Old 05-26-2019, 08:23 PM
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EU MEP results are coming in... any thoughts on how this will effect the selection of the PM? Brexit Party is doing disturbingly well...
. . . exactly as predicted by the polls for many weeks now. So I think this is already factores into peoples' assessments and preductions about the leadership contest.
  #63  
Old 05-26-2019, 08:54 PM
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The next British Prime Minister


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EU MEP results are coming in... any thoughts on how this will effect the selection of the PM? Brexit Party is doing disturbingly well...


This is exactly how elections in a multi-party system are supposed to work, when there is a major issue facing the public. The vote should break along the major issue, with parties which take a clear position getting more votes than indecisive parties.

Brexit is the most important issue facing the British people. The two main parties are hopelessly muddled, the Tories even more than Labour. Because they don't give a clear answer to the crucial issue of the day, they lose support.

Brexit Party and Lib-Dems give clear answers to their position on Brexit, and pick up votes accordingly.

As I've commented before, I think the historical precedent is the break-up of the Old Tory party in the mid-19th century, on the protectionist issue of the Corn Laws. You can't have a party composed of people who can't agree on a fundamental issue like that. So Toryism came a cropper, with protectionists founding the Conservative party, and low-tariff Tories drifting off to the new Liberal Party.

Think of parliamentary votes during a time of great election uncertainty as a Sorting Hat.

I leave it to each Doper to decide which party is Slytherin and which is Gryffindor.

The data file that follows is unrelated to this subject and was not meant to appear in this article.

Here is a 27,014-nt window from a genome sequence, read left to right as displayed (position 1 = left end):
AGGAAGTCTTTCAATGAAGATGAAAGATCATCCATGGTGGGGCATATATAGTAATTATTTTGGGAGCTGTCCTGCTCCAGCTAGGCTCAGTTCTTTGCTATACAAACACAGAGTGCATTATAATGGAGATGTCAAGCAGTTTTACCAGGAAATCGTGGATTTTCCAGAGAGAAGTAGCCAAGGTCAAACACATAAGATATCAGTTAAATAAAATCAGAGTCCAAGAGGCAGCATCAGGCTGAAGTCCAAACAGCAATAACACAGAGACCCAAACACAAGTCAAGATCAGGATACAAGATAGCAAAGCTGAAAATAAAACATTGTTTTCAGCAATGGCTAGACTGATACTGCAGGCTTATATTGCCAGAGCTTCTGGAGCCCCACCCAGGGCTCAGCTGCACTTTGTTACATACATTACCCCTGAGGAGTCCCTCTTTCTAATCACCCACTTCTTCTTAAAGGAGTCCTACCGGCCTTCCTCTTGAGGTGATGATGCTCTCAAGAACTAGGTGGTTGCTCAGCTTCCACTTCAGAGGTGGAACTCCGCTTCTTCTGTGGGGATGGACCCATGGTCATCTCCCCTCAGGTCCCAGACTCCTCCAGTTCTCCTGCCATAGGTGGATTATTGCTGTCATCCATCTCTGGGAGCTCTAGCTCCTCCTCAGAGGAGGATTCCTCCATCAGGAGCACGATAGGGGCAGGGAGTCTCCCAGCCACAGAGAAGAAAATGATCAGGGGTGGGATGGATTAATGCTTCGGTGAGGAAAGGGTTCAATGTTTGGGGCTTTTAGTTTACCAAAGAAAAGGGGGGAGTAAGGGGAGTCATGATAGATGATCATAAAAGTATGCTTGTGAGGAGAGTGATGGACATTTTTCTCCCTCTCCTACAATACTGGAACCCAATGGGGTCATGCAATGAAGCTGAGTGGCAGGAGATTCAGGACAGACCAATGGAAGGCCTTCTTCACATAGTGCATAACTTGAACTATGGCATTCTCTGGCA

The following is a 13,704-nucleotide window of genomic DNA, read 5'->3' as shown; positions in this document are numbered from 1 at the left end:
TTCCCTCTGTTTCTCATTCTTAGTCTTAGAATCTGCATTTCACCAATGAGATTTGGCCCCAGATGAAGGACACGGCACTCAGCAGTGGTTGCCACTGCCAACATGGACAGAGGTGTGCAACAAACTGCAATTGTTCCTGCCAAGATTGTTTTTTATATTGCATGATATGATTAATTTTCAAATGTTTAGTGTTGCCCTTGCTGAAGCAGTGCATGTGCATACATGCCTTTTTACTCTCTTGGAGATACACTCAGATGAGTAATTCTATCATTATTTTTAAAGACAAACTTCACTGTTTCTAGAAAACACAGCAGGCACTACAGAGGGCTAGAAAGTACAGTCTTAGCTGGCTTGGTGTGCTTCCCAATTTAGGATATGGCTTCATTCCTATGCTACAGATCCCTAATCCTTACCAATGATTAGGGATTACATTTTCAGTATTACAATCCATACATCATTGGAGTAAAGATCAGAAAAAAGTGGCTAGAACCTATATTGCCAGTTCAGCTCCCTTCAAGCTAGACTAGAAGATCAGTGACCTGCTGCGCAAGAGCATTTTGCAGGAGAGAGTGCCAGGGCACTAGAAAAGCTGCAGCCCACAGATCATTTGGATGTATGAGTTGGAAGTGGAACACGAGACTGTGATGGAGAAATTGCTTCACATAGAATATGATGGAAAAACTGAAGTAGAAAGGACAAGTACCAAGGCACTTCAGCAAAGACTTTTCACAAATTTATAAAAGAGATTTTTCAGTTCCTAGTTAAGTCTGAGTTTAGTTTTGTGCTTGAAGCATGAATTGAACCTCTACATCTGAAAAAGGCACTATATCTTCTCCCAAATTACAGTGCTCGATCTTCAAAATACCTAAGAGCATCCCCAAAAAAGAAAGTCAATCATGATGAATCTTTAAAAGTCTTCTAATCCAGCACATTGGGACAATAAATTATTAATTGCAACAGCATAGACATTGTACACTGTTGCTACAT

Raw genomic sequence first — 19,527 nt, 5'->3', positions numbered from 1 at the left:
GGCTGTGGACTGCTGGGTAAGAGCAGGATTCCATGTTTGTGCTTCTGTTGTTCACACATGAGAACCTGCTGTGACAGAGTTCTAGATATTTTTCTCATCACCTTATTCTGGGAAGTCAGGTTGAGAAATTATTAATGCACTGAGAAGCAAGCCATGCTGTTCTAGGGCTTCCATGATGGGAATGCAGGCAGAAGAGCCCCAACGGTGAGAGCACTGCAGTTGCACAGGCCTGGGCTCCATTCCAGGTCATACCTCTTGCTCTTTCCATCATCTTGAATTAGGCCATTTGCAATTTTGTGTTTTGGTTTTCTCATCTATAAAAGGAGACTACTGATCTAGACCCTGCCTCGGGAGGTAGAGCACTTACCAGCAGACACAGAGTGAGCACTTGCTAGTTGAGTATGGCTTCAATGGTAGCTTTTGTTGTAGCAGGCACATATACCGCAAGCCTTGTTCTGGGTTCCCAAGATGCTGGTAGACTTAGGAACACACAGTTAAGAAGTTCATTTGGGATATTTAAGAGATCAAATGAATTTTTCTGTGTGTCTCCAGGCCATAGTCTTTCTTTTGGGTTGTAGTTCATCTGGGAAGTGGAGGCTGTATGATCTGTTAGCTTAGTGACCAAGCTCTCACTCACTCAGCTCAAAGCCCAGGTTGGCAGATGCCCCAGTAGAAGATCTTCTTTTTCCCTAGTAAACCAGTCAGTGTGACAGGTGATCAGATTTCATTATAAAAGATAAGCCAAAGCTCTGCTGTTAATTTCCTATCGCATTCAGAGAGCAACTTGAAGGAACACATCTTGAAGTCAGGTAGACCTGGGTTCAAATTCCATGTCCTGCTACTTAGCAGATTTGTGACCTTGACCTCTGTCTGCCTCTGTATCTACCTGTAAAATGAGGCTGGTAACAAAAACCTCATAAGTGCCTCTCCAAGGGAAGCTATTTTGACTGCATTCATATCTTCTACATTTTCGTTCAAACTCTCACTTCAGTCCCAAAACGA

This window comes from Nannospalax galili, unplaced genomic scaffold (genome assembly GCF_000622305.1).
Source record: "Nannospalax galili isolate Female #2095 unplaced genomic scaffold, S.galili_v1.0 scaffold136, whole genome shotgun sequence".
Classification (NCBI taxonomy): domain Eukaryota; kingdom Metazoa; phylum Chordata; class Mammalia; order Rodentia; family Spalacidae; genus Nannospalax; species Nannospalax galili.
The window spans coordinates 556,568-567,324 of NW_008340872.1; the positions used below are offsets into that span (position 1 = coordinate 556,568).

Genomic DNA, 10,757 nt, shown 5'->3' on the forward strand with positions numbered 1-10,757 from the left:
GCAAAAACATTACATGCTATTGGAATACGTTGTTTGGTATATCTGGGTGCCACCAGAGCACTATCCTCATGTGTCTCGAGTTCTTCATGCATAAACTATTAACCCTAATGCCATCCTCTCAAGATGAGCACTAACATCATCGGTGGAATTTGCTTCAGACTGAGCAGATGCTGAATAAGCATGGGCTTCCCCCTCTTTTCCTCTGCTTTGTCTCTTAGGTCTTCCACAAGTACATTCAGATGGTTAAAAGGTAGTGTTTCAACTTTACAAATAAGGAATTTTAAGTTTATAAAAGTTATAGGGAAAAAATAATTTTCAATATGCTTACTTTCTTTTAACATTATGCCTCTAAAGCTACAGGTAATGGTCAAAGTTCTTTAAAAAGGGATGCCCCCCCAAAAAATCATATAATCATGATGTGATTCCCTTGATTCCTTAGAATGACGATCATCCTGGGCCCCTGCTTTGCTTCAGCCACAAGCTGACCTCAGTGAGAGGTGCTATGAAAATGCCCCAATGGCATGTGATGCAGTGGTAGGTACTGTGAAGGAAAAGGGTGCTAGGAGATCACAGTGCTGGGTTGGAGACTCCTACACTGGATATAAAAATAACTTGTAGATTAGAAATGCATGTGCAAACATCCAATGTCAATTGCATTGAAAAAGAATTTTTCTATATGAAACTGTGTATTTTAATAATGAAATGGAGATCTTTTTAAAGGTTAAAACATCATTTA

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  #64  
Old 05-26-2019, 09:33 PM
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Brexit Party is doing disturbingly well...
They are doing roughly as well as UKIP did in previous Euro elections.

Last edited by Baron Greenback; 05-26-2019 at 09:37 PM.
  #65  
Old 05-27-2019, 04:55 AM
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It looks as though the existential question for the Tories is well and truly in the open, with plenty of noises from the likes of Phillip Hammond that votes of confidence would be withheld from any new leader that pushes for no deal - and it doesn't take many to wipe out any chance of a majority. Could leave them without a replacement PM capable of demonstrating that they have the confidence of Parliament. In which case Mrs M might have to continue holding the fort...
  #66  
Old 05-27-2019, 05:55 AM
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Hammond would say that, though, wouldn't he? He stands to lose his job as Chancellor when a new PM is elected. So he's angling for a seat in the Lords.
  #67  
Old 05-27-2019, 12:04 PM
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Hammond would say that, though, wouldn't he? He stands to lose his job as Chancellor when a new PM is elected. So he's angling for a seat in the Lords.

Pretty sure the survival of his country might be somewhat higher on his motivations...


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  #68  
Old 05-27-2019, 11:13 PM